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Great PaulVDV 2021-08-17 4:11

Hello Gert,
I know a couple here in Belgium who also visited Afghanistan before the Soviet invasion and the country also left a very big impression on them, more than any other country they visited.
Looking at the recent events, I have a question: Hasn't the West been unable to completely eliminate the Taliban in all these years? Or was this never the intention? Do certain Western politicians perhaps benefit from the continued existence of an enemy?
Anyway, the citizens of the country are victims more than ever. The Taliban promise peace. But it will not be a liveable society for the inhabitants.
The photos of the crowded plane that took off in Kabul yesterday and the people still hanging on the outside of another plane as it took off, say it all.
The street scene in your main photo reminds me of certain Iranian cities. Not the people. But the rows of trees on the sides and the open water drainage.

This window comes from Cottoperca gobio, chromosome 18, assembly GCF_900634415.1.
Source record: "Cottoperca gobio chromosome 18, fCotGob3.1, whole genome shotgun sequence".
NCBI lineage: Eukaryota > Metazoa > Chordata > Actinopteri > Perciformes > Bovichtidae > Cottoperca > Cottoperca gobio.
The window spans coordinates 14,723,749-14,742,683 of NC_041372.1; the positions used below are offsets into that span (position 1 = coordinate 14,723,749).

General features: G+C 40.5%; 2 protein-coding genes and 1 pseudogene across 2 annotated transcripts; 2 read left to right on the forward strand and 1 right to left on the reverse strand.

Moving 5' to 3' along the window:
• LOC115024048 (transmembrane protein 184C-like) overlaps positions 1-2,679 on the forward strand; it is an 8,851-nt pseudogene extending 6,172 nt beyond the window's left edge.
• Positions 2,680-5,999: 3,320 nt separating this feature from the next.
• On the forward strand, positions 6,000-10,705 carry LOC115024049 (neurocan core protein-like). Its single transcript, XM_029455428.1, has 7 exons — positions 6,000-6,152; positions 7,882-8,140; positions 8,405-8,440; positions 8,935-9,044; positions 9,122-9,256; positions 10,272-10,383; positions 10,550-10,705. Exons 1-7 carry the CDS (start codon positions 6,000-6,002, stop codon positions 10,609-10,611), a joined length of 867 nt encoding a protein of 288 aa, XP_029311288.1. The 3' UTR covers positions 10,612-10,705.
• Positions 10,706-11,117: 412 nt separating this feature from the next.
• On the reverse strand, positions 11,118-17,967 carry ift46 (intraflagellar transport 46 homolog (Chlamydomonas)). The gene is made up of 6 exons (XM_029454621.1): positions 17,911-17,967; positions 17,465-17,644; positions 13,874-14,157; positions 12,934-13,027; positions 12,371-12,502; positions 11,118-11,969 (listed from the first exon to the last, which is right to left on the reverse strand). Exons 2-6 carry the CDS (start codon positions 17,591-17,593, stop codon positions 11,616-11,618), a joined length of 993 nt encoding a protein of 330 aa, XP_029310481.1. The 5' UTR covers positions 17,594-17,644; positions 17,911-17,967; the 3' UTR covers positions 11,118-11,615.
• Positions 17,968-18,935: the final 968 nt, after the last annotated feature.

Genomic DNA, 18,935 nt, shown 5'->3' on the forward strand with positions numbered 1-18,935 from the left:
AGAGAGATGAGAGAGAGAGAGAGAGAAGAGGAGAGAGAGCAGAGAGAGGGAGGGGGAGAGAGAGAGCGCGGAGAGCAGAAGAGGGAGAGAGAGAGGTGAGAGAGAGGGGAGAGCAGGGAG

I'm a little surprised to see an adult on a bike. In Iran, many consider the bicycle as a means of transport for children but not for adults.
Interesting pictures from days long gone.
But what hope can we still have for the country and its people?
Best regards, Paul

Old 08-17-2021, 01:12 PM
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Default To PaulVDV: taliban traditions

Thank you Paul,
Travelling in both Afghanistan and Iran about 50 years ago I found Afghanistan incomparably much nicer and friendlier. The Afghans remain the most hospitable people I have met (along with Yemenis and maybe a few others).

But Afghanistan has always been a very religious and very conservative country, and already during political turmoil in the 1920's there were militant movements similar to the Taliban (as well as Tajik warlords). So it would be impossible for any Western power to completely eliminate the Taliban, because those ideas are deeply rooted in the population. The difference between the militant leaders and the broader population is that people are usually quite tolerant and pragmatic, as witnessed not only by me and your friends but by lots of earlier travellers who wrote books about their journeys to Afghanistan.

In the years since the Taliban were chased from power in 2001 there have been so many changes in the Afghan society that it should be difficult to force the same medieval style of life on at least a large part of the urban population. I have no idea how these inevitable cultural clashes will turn out.

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